Indeed, the way Guy holds together within a single musical paradigm such an array of musical styles and practices is most impressive. This amounts, however, to more than a mere recombination of past and present archetypes. Guy’s intimate knowledge of Baroque aesthetics, particularly its deep connection with musical rhetoric, has profoundly impacted his compositional approach. (Renaissance and Baroque music was intrinsically grounded in the theories of Greek and Roman rhetoric. The practice sought to discover musical figurae that amplified the meaning of set texts.) An illustration of this can be observed in his signature use of “prepared” bass: the insertion, in the second movement, of an aluminum rod between the strings of the instrument, which when struck, oscillates rapidly providing a strange, eerie, rhythmic knocking, as of bones rattling. This is not mere theatrics or special effects; it offers a direct musical amplification of the text: “My father told me how he dug up graves, / picking out thigh bones two per person” (Hardie). The bone motif is further enhanced in the orchestration of the strings where Guy, under each syllable of the line, “picking out thigh bones,” correspondingly picks out a new instrument as the line unfolds. Meanwhile, the plurality of “Lives, lives, lives, theirs…” (Hardie) is rhetorically captured in the melismatic string writing heavily “peopled” with layered, meandering notes.
Thus, Time Passing... not only serves as Guy’s personal and universal statement on the processes of life and death, it also functions as a culmination of centuries’ worth of musical influence, almost as a précis of western musical aesthetics. This, of course, provokes debate regarding his musical language. It is impossible to listen to Time Passing... without being confronted by fundamental questions concerning Guy’s musical aesthetics. Jazz, free jazz, Renaissance and Baroque styles; tonality, atonality, standard and graphic notation; popular and “serious” forms; lyrical settings and abject interventions; avant-garde vocal improvisations and extended instrumental techniques—all these facets, be they clearly complimentary or seemingly contradictory, feed into Guy’s compositional method. This Babel tower of multinarrativity, its heady mix of stylistic and technical features, has all the hallmarks of a postmodernist debunking of high modernism’s monumentality, and its tendency towards the meta-narrative. Its eclecticism could be perceived politically, and negatively, as a kind of aesthetic and discursive heterogeneity that explicitly replicates the commodity fetishism of advanced capitalism. Is this what Guy’s music is all about? Is his rejection of an aesthetic homogeneity, his dismissal of a singular voice in his music, nothing more than a shallow postmodern conceit, what Frederic Jameson describes as “a disenchanted and uninhibited superficiality”?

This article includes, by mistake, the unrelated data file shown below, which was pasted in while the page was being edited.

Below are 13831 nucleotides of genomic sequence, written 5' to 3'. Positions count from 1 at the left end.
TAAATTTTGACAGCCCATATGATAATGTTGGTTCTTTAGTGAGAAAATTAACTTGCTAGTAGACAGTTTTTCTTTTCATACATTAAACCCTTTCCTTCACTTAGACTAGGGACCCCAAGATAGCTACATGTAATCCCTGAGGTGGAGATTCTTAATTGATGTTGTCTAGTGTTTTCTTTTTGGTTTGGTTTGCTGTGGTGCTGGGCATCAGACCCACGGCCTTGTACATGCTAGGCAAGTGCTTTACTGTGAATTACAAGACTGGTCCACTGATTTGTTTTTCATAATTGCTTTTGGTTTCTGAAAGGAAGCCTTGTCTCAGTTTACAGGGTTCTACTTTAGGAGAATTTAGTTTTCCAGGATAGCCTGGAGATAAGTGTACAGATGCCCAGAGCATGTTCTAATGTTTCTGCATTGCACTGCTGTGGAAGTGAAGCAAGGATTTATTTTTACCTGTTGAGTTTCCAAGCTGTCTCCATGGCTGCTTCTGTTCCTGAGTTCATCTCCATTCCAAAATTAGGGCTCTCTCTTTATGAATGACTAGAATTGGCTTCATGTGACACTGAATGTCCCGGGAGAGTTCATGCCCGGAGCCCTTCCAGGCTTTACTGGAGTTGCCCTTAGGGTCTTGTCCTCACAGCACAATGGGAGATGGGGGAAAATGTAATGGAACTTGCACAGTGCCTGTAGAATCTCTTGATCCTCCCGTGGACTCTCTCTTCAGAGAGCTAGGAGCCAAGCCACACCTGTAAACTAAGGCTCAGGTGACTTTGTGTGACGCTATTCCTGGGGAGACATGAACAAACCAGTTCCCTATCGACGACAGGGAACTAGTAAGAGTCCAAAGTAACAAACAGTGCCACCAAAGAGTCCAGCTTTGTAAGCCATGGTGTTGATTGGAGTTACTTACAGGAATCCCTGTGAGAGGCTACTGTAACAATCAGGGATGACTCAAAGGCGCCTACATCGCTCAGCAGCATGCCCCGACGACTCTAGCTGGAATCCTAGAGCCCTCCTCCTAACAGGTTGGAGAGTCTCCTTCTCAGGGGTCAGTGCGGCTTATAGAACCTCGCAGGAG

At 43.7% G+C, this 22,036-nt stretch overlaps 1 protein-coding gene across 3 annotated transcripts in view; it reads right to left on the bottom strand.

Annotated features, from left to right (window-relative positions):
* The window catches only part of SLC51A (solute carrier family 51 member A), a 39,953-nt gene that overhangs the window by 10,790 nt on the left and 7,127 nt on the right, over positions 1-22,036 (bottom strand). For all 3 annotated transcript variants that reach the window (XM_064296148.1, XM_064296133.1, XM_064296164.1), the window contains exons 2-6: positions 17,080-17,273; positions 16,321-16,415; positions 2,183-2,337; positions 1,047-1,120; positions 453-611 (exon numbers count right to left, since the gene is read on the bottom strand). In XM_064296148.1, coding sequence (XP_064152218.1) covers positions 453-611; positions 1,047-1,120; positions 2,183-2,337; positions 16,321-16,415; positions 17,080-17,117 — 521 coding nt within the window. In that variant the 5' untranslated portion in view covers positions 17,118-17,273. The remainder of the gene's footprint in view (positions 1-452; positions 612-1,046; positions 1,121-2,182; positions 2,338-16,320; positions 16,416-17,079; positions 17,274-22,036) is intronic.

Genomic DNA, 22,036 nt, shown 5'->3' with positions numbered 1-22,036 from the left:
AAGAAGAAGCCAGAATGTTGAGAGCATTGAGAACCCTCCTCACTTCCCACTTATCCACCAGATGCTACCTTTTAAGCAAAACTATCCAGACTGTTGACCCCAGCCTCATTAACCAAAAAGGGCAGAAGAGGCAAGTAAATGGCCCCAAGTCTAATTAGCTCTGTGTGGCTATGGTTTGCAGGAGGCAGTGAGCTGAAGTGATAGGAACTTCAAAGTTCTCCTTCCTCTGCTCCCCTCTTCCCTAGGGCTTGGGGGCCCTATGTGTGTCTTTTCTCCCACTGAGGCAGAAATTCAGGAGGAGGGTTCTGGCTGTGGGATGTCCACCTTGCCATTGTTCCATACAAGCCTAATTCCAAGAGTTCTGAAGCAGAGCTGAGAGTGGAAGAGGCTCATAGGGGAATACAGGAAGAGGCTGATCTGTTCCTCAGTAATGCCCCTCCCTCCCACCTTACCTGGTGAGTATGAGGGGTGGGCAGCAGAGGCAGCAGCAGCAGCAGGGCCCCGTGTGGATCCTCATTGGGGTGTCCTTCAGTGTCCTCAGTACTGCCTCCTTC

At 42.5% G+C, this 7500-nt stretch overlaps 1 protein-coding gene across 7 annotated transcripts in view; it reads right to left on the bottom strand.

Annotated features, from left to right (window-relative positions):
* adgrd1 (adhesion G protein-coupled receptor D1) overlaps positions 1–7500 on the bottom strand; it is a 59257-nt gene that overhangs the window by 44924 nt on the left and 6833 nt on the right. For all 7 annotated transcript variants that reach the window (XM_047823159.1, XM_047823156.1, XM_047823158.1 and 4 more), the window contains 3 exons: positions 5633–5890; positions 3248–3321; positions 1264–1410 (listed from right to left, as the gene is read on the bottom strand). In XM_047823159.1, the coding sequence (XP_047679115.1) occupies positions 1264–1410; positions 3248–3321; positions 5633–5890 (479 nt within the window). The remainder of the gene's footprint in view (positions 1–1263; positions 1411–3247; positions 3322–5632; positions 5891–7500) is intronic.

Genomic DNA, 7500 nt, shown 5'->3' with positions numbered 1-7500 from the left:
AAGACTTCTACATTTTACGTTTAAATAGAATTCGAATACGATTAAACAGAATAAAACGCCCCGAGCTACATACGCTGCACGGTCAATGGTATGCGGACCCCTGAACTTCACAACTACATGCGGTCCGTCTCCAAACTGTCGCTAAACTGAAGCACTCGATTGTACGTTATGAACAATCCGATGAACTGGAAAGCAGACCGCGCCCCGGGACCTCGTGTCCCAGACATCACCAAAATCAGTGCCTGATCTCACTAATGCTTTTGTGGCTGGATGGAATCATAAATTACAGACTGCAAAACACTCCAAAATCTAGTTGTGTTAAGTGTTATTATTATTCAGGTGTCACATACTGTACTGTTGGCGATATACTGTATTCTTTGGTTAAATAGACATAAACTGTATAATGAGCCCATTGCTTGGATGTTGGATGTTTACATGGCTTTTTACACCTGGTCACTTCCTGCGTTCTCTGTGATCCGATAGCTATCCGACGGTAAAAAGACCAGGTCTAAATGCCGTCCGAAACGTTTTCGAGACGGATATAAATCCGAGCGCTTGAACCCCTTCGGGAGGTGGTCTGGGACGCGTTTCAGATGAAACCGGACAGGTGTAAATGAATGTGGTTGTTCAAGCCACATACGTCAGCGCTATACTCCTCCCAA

The only way I can answer these valid questions is by suggesting that, unlike much postmodern art, Guy displays no sense of historical deafness, political or aesthetic. As I have outlined already, his absorption of the Baroque extends beyond the mere application of sophisticated techniques of pastiche to embody the practice of rhetoric at the core of pre-classical musical aesthetics. Furthermore, while such a cornucopia of stylistic and technical features gives the impression of a musical aesthetic comprising little more than what Lyotard describes as floating intensities, the way that Guy weaves these elements tells another story. Firstly, the harmonic and textural fabric of Time Passing... retains a rich depth of field that contradicts postmodernism’s tendency toward flat surfaces unreflective of any deeper meanings. Furthermore, the work does aspire to offer a substantive message, a single meta-narrative underpinning and binding its multiple texts, and it is driven by an ethical resolve that gives gravitas to the work. However, what really characterizes the music is its thoughtful investigation of the inner impulses of consciousness in a way that implies an imminent transformation of that consciousness. This wholly transcendental quality marks Time Passing... as fundamentally modernist or, from our 21st-century perspective, what might be described as neo-modernist.